Atlantic salmon cultured in commercial farms are at risk of contracting and transferring infectious bacterial diseases and other pathogens. Altering cage size aims to reduce prevalence of infectious diseases by reducing stress levels in fish and reducing contact time between fish in the same cage.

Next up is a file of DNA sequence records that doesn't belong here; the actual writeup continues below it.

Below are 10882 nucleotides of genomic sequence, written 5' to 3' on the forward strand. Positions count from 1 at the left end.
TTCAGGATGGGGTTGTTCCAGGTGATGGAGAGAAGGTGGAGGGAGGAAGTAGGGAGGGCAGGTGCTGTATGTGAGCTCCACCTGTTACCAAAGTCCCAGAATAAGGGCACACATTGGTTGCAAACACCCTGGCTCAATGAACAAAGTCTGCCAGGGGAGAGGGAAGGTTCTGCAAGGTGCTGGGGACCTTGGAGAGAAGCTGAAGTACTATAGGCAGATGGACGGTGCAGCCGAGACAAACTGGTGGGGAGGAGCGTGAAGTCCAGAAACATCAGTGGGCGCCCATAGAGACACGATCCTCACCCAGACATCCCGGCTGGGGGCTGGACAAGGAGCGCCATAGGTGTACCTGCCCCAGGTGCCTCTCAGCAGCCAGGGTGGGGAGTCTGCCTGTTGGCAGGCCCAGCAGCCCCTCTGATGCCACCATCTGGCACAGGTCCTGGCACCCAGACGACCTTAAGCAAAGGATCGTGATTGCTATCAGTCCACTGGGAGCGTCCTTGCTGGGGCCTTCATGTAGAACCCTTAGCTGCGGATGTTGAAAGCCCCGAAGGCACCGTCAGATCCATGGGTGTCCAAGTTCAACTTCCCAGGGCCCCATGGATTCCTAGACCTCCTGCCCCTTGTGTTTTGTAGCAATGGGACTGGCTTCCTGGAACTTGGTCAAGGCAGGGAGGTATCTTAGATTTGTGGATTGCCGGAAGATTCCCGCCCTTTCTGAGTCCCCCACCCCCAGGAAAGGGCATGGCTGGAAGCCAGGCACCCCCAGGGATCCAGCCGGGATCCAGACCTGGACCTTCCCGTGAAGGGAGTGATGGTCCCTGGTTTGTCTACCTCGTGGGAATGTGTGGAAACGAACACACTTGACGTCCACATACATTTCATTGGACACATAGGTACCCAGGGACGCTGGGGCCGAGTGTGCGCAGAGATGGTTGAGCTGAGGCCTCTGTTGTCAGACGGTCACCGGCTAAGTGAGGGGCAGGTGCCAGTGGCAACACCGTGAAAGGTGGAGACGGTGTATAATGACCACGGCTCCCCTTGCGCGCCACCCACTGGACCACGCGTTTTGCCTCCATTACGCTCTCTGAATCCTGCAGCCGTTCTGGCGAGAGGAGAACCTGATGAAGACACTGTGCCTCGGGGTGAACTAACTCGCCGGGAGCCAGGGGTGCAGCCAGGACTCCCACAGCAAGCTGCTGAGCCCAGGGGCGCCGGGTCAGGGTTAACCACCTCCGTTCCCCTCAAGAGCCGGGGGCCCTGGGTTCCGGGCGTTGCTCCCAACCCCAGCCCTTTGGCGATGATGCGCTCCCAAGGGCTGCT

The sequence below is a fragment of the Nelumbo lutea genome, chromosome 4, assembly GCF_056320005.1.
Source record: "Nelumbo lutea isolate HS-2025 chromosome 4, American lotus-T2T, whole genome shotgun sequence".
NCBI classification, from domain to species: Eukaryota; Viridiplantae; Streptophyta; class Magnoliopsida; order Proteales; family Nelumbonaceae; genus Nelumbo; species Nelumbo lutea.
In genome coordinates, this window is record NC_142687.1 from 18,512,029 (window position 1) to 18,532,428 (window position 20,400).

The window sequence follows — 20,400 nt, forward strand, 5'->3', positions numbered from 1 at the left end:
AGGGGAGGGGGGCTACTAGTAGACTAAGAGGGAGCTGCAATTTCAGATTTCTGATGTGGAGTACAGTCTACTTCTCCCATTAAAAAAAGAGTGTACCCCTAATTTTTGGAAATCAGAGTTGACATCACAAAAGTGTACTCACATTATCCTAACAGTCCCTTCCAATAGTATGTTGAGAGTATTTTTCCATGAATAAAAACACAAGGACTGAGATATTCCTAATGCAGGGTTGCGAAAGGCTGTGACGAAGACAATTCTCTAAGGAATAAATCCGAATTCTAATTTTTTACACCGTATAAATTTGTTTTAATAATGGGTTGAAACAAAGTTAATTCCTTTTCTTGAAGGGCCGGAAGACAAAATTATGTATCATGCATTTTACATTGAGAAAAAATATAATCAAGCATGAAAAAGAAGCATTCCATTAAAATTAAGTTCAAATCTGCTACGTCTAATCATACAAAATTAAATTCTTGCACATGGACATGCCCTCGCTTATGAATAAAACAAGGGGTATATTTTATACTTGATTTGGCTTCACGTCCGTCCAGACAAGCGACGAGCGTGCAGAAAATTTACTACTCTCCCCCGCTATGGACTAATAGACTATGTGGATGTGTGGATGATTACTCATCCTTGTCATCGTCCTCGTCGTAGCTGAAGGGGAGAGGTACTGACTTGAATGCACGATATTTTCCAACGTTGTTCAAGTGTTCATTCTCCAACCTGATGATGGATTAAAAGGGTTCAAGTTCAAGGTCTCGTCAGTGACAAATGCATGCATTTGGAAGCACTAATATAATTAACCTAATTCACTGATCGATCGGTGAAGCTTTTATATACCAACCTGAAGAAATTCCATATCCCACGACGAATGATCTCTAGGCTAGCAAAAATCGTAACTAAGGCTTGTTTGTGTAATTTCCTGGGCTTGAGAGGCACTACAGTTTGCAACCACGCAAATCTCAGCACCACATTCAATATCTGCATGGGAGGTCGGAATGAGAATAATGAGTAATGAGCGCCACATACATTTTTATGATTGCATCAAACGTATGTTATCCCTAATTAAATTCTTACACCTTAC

In 2000, a replicated study in Tasmania, Australia (Douglas- Helders et al., 2004) found higher levels of amoebic gill disease salmon, Salmo salar, stocked in 60m diameter round cages compared to those in 80m diameter cages. Levels of amoebic gill disease were 47% and 22%, respectively. Two cages with a diameter of 60m and three of 80m diameter were used for the study. Average biomass per pen was 2337 kg for the 60m cages and 2806 kg for the 80m cages. Monthly samples were taken from August to November. Signs of clinical disease were assessed using the routine Tasmanian salmon farmers gill assessment method.